She snapped out of her thoughts when she heard the Pilot start. Sammie was still screaming; in fact, she’d shot up a few decibels and probably the neighbors were wondering what the hell Malin was doing frozen in the backyard while Sammie cried bloody murder on the deck.
When she’d come back through the garage, she’d grabbed her purse and her keys and the mail-funny that she’d actually noticed the little pink envelope that had fallen just a bit behind the step-and hurried inside. Sammie was hot and sticky with tears and snot and sweat when Malin picked her up. She hadn’t wanted to be consoled, either.
She’d fought as Malin tried to soothe her by rubbing her back and washing her face and offering her a treat. Malin held her a few moments longer, after offering Sammie a treat, and then she’d put Sammie in her highchair and given her a sugar-free cherry popsicle. From the highchair directly to the bathtub, where Malin had washed the snot and tears and popsicle away.
Sammie had finally settled into small hiccups, but once out of the bathtub, she was clingy. Malin wondered if Sammie had seen the whole thing: her big brother climbing up on the rail of the deck and jumping, thinking he was going to fly. If that’s what he’d done. She figured it was something on that order, although she’d seen no homemade wings or anything in the yard.
She rocked Sammie to sleep, laid her down with that ever so careful slow motion that all moms are familiar with, lest she accidentally jerk and wake her. She watched her baby for a moment, amazed at Sammie’s sparse blonde hair and big blue eyes. She and Phil both had dark hair and dark eyes. Then again, Ryan’s hair had been blonde when he was little; it had darkened as he got older.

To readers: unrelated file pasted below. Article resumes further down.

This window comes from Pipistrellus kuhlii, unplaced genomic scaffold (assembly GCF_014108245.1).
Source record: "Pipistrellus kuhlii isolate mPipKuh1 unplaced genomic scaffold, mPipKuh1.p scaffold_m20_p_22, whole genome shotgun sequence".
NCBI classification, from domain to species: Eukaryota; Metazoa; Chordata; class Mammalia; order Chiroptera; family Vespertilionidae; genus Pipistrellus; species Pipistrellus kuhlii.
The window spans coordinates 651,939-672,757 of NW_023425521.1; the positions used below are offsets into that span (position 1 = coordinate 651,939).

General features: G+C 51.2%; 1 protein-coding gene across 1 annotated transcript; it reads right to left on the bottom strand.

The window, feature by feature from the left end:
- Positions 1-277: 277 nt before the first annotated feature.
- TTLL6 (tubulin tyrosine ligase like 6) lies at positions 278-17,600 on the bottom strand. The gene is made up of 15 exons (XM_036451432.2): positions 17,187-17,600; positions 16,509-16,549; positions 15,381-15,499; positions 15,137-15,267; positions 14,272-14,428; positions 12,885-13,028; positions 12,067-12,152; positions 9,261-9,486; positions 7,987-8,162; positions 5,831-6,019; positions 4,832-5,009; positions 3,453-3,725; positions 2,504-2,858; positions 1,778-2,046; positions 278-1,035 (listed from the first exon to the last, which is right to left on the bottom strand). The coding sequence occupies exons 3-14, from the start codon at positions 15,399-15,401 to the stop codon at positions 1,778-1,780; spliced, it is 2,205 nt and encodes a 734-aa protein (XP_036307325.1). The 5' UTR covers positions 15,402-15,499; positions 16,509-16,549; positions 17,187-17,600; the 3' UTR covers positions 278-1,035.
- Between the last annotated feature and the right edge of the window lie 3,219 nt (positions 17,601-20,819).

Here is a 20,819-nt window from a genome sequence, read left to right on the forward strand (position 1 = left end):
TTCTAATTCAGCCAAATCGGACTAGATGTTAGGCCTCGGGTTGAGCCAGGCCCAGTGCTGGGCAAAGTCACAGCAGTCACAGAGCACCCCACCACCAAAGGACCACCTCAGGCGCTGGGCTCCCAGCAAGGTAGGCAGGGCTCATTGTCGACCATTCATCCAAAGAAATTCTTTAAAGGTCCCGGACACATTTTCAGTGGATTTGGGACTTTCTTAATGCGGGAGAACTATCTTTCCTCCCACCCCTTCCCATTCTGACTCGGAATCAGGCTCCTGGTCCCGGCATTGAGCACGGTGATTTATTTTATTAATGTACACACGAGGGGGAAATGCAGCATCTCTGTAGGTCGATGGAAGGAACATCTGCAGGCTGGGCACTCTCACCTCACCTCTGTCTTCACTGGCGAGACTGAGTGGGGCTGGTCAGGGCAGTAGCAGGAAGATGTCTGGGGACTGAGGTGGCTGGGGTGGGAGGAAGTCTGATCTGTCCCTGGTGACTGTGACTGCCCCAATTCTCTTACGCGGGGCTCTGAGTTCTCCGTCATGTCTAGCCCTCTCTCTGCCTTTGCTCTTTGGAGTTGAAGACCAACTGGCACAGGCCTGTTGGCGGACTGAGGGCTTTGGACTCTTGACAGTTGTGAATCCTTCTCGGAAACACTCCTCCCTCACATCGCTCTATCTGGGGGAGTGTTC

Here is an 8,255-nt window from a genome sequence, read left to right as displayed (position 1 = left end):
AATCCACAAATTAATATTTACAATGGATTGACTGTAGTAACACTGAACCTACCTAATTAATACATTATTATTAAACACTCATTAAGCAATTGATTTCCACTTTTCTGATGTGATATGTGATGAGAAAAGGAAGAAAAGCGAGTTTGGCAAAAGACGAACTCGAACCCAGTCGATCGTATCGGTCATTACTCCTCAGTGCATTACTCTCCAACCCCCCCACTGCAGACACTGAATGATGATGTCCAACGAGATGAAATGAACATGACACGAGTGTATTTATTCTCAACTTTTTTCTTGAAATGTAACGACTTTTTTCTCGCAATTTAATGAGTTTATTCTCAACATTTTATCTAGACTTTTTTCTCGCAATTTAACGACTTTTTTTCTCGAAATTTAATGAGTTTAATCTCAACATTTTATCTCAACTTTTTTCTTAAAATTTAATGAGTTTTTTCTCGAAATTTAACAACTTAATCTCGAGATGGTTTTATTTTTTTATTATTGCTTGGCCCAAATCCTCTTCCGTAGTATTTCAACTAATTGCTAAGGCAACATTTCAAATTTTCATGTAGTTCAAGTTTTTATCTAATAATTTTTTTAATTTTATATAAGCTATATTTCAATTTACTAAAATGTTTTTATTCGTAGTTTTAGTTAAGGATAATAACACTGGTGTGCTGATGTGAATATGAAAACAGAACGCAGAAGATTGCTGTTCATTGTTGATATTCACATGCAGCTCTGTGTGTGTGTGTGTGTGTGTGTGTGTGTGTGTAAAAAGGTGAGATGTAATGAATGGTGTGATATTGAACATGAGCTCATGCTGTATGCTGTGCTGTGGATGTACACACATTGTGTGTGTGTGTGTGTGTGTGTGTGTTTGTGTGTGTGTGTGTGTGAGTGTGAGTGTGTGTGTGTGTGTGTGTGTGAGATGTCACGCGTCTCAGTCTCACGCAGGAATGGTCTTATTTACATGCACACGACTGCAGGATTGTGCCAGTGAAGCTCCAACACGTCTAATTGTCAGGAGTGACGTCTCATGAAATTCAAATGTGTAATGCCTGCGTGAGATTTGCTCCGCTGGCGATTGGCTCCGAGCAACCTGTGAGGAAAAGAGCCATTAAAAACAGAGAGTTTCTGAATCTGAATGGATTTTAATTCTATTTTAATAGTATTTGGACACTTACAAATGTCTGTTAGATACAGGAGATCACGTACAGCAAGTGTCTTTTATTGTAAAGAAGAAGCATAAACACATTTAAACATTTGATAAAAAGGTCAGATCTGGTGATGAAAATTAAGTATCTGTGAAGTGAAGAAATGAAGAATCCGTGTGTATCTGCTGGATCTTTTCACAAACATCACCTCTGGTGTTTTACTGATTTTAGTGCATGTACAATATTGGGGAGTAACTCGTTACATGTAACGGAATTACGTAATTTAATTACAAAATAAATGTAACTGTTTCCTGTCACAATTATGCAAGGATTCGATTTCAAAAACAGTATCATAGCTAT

After a quick shower-she wasn’t sure if she felt covered in Sammie’s mess or just needed a hot, steamy shower to jolt her awake-Malin had cleaned the kitchen. It had been a guys’ night, and Phil and Cole had apparently eaten pizza. She wondered where Ryan was, but figuring he was at Tucker’s house, she wasn’t concerned.
With Sammie down for the night and the guys’ dishes washed and put away, Malin had settled in the recliner, turned the TV on and picked up her book. There was nothing speedy about the ER, so she figured Phil and Cole would be a while. Tango, their longhaired dachshund, jumped up into her chair beside her, and they waited.
Ryan had called and asked if he could see a movie with Tucker, if Tucker’s mom brought him home after. Malin had readily agreed, not just because Tucker was like another son to her, and, therefore, she knew his parents really well, but really because she was too damned tired to argue with him.
She’d read several chapters in her Stephen King book when Phil and Cole finally came home. It was after ten; Phil looked frazzled; Cole looked pathetic-he was pale, which only accentuated the dark circles under his eyes, and he had a cast from his left hand up to his elbow. Malin folded the recliner, stood, and almost tripped over Tango as she made her way to the kitchen to get the scoop.
“Sammie settle down?” Phil asked as he pulled his black Nike golf hat off and tossed it on the island counter. Malin allowed herself a tiny smile. Phil loved the boys dearly, but Sammie was his girl. Only two, and she already had him wrapped around her little finger.
“She’s fine.” Malin nodded. “She’s sleeping.”
She folded her arms over her chest and leaned against the counter. “What’s the verdict?”
“Human beings don’t fly.” Phil dragged his fingers back through his curly dark hair. Malin made a mental note to make sure he had a haircut on the horizon. “That’s what airplanes are for.”
“Obviously.” She rolled her eyes and looked at Cole. “Remember that. Please.”
“The ulna,” Phil added. “Apparently when Evil Knievel went down, he caught himself on that hand. Cast for four to six weeks. Depends on how it heals.”
“Peachy,” Malin groaned. School would be starting in just over a week.